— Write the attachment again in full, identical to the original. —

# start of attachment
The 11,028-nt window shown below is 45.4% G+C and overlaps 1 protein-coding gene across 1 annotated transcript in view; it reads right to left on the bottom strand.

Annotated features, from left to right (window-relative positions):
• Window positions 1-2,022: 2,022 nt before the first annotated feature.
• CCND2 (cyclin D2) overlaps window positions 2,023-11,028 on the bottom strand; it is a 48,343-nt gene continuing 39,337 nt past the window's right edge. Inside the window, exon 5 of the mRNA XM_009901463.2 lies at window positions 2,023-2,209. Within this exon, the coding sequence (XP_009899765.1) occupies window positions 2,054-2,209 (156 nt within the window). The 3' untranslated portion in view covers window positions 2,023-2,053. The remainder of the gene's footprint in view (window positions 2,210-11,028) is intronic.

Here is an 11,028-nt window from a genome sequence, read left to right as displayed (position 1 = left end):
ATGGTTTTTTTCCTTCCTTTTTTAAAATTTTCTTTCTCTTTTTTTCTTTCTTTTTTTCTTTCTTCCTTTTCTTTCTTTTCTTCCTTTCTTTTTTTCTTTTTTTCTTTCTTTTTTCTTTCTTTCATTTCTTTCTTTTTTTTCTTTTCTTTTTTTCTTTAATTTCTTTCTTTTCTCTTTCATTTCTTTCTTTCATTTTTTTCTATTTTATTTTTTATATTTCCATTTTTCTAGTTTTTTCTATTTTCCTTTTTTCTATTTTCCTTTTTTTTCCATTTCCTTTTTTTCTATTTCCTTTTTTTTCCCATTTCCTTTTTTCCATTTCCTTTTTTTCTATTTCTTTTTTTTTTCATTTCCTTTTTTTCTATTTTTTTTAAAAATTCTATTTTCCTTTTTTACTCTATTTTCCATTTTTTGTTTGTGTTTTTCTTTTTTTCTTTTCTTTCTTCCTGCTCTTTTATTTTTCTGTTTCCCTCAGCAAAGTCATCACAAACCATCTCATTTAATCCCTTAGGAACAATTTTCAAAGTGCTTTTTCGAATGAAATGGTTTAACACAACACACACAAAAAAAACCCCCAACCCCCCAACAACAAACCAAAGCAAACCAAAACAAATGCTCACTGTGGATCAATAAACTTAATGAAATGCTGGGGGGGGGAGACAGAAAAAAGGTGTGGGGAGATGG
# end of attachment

The 11,028-nt window shown below is 45.4% G+C and overlaps 1 protein-coding gene across 1 annotated transcript in view; it reads right to left on the bottom strand.

Annotated features, from left to right (window-relative positions):
• Window positions 1-2,022: 2,022 nt before the first annotated feature.
• CCND2 (cyclin D2) overlaps window positions 2,023-11,028 on the bottom strand; it is a 48,343-nt gene continuing 39,337 nt past the window's right edge. Inside the window, exon 5 of the mRNA XM_009901463.2 lies at window positions 2,023-2,209. Within this exon, the coding sequence (XP_009899765.1) occupies window positions 2,054-2,209 (156 nt within the window). The 3' untranslated portion in view covers window positions 2,023-2,053. The remainder of the gene's footprint in view (window positions 2,210-11,028) is intronic.

Here is an 11,028-nt window from a genome sequence, read left to right as displayed (position 1 = left end):
ATGGTTTTTTTCCTTCCTTTTTTAAAATTTTCTTTCTCTTTTTTTCTTTCTTTTTTTCTTTCTTCCTTTTCTTTCTTTTCTTCCTTTCTTTTTTTCTTTTTTTCTTTCTTTTTTCTTTCTTTCATTTCTTTCTTTTTTTTCTTTTCTTTTTTTCTTTAATTTCTTTCTTTTCTCTTTCATTTCTTTCTTTCATTTTTTTCTATTTTATTTTTTATATTTCCATTTTTCTAGTTTTTTCTATTTTCCTTTTTTCTATTTTCCTTTTTTTTCCATTTCCTTTTTTTCTATTTCCTTTTTTTTCCCATTTCCTTTTTTCCATTTCCTTTTTTTCTATTTCTTTTTTTTTTCATTTCCTTTTTTTCTATTTTTTTTAAAAATTCTATTTTCCTTTTTTACTCTATTTTCCATTTTTTGTTTGTGTTTTTCTTTTTTTCTTTTCTTTCTTCCTGCTCTTTTATTTTTCTGTTTCCCTCAGCAAAGTCATCACAAACCATCTCATTTAATCCCTTAGGAACAATTTTCAAAGTGCTTTTTCGAATGAAATGGTTTAACACAACACACACAAAAAAAACCCCCAACCCCCCAACAACAAACCAAAGCAAACCAAAACAAATGCTCACTGTGGATCAATAAACTTAATGAAATGCTGGGGGGGGGAGACAGAAAAAAGGTGTGGGGAGATGG